HB-1311 – Fact Sheet

COLORADO JOB CREATION & MAIN STREET REVITALIZATION ACT

HB-1311
Rep. Leroy Garcia, Rep. Tim Dore
Sen. Pat Steadman, Sen. Larry Crowder
( 34 bipartisan co-sponsors)

MAIN STREETS ACROSS COLORADO ARE IN CRITICAL NEED:

Many of Colorado’s traditional main streets are at a tipping point. Many buildings are vacant, their historic facades in decay and their local economies in desperate need of investment and revitalization. Colorado was one of the first states to create a Historic Preservation Tax Credit in 1990, but there is significant need to improve this tax credit so that Colorado remains competitive with neighboring states and that the credit can be better used to attract critical commercial reinvestment, rehabilitation and revitalization of main streets across our state.

The improved tax credit is modeled after successful, bipartisan legislation passed in other states that provide critical incentives to get languishing buildings back into viable use, while simultaneously spurring tremendous economic growth, job creation and historic preservation in rural and metro areas.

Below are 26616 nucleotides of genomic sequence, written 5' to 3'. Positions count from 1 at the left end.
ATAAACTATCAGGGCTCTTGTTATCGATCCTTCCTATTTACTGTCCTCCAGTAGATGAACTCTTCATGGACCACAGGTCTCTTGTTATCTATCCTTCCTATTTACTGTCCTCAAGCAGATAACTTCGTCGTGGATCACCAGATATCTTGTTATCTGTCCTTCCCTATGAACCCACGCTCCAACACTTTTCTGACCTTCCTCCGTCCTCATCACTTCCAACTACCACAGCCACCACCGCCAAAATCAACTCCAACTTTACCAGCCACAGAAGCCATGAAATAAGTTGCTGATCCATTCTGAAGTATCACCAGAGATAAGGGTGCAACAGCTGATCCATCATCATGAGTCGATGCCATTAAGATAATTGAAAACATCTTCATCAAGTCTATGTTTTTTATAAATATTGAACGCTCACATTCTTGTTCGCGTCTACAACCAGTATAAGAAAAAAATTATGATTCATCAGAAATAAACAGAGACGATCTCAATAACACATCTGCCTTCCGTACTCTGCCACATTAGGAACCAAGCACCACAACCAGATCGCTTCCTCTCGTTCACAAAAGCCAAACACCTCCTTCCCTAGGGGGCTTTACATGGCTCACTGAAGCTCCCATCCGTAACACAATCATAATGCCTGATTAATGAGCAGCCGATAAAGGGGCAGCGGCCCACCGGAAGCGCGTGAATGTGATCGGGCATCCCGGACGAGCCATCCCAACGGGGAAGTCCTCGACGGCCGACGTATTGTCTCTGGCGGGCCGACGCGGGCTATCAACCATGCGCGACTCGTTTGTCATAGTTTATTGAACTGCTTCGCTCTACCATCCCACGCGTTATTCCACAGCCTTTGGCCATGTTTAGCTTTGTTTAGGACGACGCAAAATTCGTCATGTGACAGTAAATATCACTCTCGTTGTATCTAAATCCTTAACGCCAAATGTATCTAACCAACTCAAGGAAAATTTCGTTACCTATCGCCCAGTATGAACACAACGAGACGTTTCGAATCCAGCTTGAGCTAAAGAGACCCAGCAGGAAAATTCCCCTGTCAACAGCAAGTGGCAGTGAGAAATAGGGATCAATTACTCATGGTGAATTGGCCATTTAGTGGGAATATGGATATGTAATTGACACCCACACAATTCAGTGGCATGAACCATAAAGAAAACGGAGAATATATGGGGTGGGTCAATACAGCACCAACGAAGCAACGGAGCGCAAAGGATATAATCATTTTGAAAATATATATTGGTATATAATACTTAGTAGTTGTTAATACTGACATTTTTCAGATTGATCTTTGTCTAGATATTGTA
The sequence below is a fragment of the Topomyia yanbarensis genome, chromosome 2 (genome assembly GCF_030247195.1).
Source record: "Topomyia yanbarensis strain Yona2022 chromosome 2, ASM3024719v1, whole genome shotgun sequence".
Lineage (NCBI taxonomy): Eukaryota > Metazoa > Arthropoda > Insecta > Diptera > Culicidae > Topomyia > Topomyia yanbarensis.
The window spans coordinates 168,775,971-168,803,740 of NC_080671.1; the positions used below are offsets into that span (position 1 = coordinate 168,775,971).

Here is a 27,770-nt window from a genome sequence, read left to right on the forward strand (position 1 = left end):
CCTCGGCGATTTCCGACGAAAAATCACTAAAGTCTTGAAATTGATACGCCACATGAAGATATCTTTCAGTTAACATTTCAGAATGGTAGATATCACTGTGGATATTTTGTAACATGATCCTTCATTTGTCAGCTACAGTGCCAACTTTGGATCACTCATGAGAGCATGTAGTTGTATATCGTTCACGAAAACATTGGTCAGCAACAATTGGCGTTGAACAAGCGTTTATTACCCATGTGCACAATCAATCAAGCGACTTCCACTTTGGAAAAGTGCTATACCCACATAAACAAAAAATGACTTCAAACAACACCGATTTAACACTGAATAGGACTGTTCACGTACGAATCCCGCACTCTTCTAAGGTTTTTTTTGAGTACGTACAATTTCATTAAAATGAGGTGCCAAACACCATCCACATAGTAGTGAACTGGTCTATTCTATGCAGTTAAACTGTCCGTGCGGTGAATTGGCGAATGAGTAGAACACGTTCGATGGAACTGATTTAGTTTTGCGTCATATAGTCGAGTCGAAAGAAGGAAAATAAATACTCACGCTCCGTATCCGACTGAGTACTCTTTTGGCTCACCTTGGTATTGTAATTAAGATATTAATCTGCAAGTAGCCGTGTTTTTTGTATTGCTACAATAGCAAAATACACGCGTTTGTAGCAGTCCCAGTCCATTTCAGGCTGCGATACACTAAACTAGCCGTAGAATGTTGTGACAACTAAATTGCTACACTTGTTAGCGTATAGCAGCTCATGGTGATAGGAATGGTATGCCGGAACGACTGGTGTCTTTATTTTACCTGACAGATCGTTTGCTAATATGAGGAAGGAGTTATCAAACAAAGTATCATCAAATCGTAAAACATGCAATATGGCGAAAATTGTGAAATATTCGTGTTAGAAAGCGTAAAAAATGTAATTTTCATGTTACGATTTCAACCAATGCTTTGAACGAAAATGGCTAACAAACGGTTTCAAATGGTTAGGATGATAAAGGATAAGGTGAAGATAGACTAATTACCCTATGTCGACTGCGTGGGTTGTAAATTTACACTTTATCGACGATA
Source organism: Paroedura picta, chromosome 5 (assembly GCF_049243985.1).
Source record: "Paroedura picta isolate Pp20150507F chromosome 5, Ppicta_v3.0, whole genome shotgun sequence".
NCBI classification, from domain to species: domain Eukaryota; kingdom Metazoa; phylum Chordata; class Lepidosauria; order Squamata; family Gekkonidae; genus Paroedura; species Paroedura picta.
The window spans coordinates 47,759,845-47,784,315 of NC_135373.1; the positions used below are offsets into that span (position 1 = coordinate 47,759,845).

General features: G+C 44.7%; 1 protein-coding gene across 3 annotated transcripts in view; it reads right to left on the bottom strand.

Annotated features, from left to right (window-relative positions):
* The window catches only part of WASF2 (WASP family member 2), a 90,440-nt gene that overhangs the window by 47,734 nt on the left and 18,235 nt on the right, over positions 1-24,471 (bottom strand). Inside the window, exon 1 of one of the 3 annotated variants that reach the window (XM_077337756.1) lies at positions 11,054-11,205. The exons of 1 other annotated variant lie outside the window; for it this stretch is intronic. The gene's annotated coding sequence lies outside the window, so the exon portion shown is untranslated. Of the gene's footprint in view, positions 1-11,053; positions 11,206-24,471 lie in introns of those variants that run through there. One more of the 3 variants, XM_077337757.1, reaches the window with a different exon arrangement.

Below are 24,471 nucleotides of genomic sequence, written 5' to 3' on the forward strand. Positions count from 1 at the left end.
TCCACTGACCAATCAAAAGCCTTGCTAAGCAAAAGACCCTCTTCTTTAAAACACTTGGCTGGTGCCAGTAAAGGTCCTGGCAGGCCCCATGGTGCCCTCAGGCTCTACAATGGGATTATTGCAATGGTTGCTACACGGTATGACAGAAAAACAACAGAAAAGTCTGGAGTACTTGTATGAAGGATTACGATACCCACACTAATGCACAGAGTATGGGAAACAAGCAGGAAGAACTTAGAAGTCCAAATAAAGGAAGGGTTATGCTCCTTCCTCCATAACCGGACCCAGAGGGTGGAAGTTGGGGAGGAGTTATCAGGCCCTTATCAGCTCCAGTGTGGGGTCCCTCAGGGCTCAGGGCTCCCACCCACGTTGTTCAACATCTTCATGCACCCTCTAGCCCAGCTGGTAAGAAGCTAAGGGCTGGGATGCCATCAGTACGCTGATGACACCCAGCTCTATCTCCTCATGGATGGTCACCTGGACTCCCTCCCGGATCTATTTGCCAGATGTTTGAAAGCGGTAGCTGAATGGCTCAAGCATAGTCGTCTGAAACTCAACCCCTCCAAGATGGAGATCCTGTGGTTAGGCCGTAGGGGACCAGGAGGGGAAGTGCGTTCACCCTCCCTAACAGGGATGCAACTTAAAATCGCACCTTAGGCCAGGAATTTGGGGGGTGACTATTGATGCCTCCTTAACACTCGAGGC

THE CHALLENGE:

• Create jobs and boost new economic development in communities across Colorado
• Attract private capital investment that is currently flowing into other states to revitalize historic main streets and commercial buildings, creating new business, housing, and shopping while generating local governments revenue
• Protect Colorado’s unique historic structures while increasing cultural heritage tourism

THE ANSWER:

• Modernize Colorado’s state income tax credit for the rehabilitation of historic commercial buildings & districts
• The tax credit (a percentage of rehabilitation costs) can be taken directly by the property owner or transferred to a financial partner who provides funds for the rehabilitation work
• State tax credits can be combined with additional federal incentives, driving new revenue into local communities and closing the “development gap” that arises from the high cost of rehabilitating historic structures
• All rehabilitation must meet strict standards and retain the historic character of the building

WHY A TAX CREDIT FOR HISTORIC COMMERCIAL PROPERTIES?

• Studies in other states have proven that transferable tax credits for historic commercial projects work.

o In Ohio, every dollar of state tax credit leverages $6.25 in investment. In Minnesota, every tax credit dollar creates $8.32 in economic activity and in North Carolina it generates $12.51 in economic benefit.